“Josie liked the way the classes are run, learning from Nick,” Mary said. “She liked the idea of moving about the campus, the camaraderie and brotherhood she saw with Nick and his class, and wanted to have that sisterhood.”

The 48 girls in this year’s class come from 22 different middle schools across the country, half of which are Catholic schools. The large, unique campus at St. Mary’s Preparatory was a huge selling point to families who applied, Castiglione said. 

“The job of an admissions director is to work with a family and help a family to find the right fit for their child,” Castiglione said. “All of the Catholic high schools in the Archdiocese of Detroit are so different from one another, with their own unique niche. For the longest time, only boys had the opportunity to be at high school on a collegiate campus; now girls have that option as well.”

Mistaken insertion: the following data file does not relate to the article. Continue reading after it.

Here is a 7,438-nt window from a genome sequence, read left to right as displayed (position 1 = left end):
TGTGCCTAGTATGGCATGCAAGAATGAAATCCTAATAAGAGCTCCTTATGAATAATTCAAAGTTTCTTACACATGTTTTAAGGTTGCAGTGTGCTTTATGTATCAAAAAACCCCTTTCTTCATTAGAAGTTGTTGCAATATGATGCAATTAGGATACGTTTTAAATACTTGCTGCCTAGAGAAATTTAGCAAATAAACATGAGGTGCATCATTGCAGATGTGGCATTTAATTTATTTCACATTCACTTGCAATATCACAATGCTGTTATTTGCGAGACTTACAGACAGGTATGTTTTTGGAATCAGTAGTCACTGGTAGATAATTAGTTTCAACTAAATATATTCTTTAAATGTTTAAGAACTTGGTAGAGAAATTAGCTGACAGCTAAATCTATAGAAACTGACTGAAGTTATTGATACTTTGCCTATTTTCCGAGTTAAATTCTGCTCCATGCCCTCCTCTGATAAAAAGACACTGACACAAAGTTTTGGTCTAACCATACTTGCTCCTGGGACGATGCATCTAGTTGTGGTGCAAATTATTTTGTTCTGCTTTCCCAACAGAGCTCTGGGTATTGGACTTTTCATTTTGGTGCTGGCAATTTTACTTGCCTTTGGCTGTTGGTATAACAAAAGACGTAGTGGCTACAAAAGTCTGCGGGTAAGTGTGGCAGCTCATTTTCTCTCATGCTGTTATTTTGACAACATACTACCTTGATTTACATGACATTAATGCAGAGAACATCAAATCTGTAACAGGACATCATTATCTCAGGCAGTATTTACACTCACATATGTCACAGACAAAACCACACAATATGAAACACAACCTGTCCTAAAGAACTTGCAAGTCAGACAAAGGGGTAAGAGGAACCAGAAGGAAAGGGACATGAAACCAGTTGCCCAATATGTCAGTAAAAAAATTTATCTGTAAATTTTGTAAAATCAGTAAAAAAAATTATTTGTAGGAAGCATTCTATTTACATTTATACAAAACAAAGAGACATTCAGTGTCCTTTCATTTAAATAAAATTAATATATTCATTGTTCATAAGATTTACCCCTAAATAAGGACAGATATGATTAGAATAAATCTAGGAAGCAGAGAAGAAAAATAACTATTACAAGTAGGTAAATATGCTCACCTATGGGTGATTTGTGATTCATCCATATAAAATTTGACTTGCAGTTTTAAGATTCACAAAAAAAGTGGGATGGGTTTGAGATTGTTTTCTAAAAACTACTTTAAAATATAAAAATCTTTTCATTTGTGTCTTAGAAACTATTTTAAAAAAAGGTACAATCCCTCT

As St. Mary’s Preparatory enters its 135th year, Pyles said the girls who are pioneering the new division as the Class of 2024 are beginning a new tradition, but continuing a proud legacy on the shores of Orchard Lake. 

“We have a great tradition of forming a brotherhood among the students, and we hope to form a sisterhood of the students here,” Pyles said. “Nothing has changed on the boys side. But with our co-divisional model, we are taking the experience young men have had for more than a century and introducing it to young women who want to be formed on this campus.”